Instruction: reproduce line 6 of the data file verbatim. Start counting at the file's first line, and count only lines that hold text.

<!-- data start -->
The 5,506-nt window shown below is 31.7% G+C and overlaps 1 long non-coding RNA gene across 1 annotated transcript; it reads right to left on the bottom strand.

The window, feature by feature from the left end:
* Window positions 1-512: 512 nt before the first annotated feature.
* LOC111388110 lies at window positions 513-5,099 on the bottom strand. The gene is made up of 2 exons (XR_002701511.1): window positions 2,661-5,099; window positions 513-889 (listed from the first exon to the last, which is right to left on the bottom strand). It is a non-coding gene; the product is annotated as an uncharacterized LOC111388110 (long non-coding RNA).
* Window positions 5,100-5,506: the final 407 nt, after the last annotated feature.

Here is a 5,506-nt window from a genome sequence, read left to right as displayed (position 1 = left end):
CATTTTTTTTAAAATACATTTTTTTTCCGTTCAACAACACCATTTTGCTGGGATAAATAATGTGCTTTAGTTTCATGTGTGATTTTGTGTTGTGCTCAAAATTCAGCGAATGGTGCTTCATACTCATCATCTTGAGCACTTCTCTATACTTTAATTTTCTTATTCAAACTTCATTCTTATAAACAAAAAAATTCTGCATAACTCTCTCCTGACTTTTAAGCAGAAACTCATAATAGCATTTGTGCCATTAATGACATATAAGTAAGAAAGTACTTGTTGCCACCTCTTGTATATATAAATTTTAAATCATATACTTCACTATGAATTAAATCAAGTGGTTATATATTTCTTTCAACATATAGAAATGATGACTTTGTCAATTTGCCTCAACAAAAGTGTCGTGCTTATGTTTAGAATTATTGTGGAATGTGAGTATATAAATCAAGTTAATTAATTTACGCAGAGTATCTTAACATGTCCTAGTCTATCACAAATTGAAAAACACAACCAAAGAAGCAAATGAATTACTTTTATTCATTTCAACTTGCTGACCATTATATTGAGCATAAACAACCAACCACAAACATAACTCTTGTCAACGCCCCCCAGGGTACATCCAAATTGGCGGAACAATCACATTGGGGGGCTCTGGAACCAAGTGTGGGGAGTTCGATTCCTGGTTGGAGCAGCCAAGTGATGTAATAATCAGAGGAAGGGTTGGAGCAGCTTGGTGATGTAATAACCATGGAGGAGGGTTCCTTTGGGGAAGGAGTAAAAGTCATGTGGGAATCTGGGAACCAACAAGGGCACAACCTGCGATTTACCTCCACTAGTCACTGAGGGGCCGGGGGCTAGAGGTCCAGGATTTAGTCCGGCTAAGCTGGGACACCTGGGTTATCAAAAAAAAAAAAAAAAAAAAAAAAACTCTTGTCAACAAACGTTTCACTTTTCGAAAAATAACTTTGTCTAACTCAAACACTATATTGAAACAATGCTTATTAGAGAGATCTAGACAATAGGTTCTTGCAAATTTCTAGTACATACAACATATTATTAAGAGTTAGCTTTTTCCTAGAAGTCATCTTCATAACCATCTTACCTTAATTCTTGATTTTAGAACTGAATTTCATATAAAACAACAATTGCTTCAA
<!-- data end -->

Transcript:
Here is a 5,506-nt window from a genome sequence, read left to right as displayed (position 1 = left end):